Asteroid 2014 EF4 passed by the Earth at a distance of about 12 310 000 km (slightly over 32 times the average distance between the Earth and the Moon), a little after 9.05 am on Tuesday 8 April 2014. There was no danger of the asteroid hitting us, and had it done so it would have presented only a minor threat. 2014 EF4 is estimated to be between 23 m and 71 m in diameter, and an object of this size would be expected to break up in the Earth's atmosphere between 20 km and 3 km above the planet's surface with only fragmentary material reaching the ground - although being directly under an object towards the upper end of this scale would probably be fairly unpleasant.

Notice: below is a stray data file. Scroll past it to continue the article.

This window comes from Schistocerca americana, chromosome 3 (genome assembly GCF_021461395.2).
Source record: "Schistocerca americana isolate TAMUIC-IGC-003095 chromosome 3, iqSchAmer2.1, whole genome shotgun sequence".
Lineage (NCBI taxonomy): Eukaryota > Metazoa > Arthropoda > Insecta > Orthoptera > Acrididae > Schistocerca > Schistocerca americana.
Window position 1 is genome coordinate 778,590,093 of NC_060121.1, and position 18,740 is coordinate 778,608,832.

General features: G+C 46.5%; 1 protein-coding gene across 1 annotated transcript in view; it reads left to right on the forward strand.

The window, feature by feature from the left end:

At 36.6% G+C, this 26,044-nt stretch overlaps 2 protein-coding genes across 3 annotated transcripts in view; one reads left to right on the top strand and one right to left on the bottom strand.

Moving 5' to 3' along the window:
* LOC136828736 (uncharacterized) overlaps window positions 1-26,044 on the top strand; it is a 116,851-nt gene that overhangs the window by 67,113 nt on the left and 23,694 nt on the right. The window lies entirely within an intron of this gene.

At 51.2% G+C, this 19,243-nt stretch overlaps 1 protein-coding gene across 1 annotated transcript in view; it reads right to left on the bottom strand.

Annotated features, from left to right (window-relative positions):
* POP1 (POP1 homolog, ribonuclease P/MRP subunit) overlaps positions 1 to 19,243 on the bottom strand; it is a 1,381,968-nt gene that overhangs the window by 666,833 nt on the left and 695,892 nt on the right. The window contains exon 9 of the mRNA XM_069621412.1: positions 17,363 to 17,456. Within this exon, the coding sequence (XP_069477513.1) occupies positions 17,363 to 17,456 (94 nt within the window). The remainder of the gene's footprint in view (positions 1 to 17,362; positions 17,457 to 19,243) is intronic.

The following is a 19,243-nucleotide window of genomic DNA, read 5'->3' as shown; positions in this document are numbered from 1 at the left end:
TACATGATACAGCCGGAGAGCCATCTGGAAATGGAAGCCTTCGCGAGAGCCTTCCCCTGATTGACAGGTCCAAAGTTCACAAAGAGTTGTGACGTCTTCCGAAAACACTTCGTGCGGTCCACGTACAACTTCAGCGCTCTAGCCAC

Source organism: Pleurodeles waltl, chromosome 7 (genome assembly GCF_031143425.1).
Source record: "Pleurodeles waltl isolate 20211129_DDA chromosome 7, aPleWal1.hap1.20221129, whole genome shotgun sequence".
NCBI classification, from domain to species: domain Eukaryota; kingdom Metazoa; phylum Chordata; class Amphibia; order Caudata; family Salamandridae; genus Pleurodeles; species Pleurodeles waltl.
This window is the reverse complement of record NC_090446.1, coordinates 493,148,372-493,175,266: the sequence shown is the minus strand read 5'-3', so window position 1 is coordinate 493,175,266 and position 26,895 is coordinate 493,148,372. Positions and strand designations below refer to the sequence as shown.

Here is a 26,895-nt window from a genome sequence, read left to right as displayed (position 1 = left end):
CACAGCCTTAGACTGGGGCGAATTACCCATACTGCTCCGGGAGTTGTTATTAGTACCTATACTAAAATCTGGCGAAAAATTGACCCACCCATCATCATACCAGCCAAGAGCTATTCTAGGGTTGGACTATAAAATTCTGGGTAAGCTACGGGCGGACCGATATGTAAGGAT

2014 EF4 was discovered on 7 March 2014 by the University of Arizona's Mt. Lemmon Survey at the Steward Observatory on Mount Lemmon in the Catalina Mountains north of Tucson. The designation 2014 EF4 implies that the asteroid was the 106th object (object F4) discovered in the first half of March 2014 (period 2014 E).
While 2014 EF4 occasionally comes near to the Earth, it does not actually cross our orbital path. It has an elliptical 711 day orbit that takes it from 1.02 AU from the Sun (1.02 times the distance at which the Earth orbits the Sun), slightly outside our orbit, to 2.1 AU from the Sun, (2.10 times the distance at which the Earth orbits the Sun, considerably outside the orbit of the planet Mars). As a Near Earth Object that remains strictly outside the orbit of the Earth it is classed as an Amor Family Asteroid.
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